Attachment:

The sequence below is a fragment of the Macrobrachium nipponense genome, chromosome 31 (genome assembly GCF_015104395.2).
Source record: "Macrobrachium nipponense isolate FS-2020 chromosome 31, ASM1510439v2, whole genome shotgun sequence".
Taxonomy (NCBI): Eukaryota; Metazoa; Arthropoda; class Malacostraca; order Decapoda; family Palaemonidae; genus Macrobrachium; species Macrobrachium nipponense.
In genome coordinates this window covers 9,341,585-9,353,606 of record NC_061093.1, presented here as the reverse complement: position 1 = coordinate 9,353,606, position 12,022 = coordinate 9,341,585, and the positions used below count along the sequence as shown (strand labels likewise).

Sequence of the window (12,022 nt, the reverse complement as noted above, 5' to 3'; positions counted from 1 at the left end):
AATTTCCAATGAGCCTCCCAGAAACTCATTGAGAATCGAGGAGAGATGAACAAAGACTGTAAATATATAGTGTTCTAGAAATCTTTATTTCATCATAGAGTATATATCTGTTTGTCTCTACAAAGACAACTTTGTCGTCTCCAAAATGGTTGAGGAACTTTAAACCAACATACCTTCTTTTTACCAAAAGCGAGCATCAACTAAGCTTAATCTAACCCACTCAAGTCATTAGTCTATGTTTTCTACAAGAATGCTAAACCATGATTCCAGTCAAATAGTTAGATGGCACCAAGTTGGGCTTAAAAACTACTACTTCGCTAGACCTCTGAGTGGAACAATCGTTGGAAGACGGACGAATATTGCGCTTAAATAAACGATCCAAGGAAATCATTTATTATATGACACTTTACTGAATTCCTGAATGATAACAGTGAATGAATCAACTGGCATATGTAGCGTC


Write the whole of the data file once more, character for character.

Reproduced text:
The sequence below is a fragment of the Macrobrachium nipponense genome, chromosome 31 (genome assembly GCF_015104395.2).
Source record: "Macrobrachium nipponense isolate FS-2020 chromosome 31, ASM1510439v2, whole genome shotgun sequence".
Taxonomy (NCBI): Eukaryota; Metazoa; Arthropoda; class Malacostraca; order Decapoda; family Palaemonidae; genus Macrobrachium; species Macrobrachium nipponense.
In genome coordinates this window covers 9,341,585-9,353,606 of record NC_061093.1, presented here as the reverse complement: position 1 = coordinate 9,353,606, position 12,022 = coordinate 9,341,585, and the positions used below count along the sequence as shown (strand labels likewise).

Sequence of the window (12,022 nt, the reverse complement as noted above, 5' to 3'; positions counted from 1 at the left end):
AATTTCCAATGAGCCTCCCAGAAACTCATTGAGAATCGAGGAGAGATGAACAAAGACTGTAAATATATAGTGTTCTAGAAATCTTTATTTCATCATAGAGTATATATCTGTTTGTCTCTACAAAGACAACTTTGTCGTCTCCAAAATGGTTGAGGAACTTTAAACCAACATACCTTCTTTTTACCAAAAGCGAGCATCAACTAAGCTTAATCTAACCCACTCAAGTCATTAGTCTATGTTTTCTACAAGAATGCTAAACCATGATTCCAGTCAAATAGTTAGATGGCACCAAGTTGGGCTTAAAAACTACTACTTCGCTAGACCTCTGAGTGGAACAATCGTTGGAAGACGGACGAATATTGCGCTTAAATAAACGATCCAAGGAAATCATTTATTATATGACACTTTACTGAATTCCTGAATGATAACAGTGAATGAATCAACTGGCATATGTAGCGTC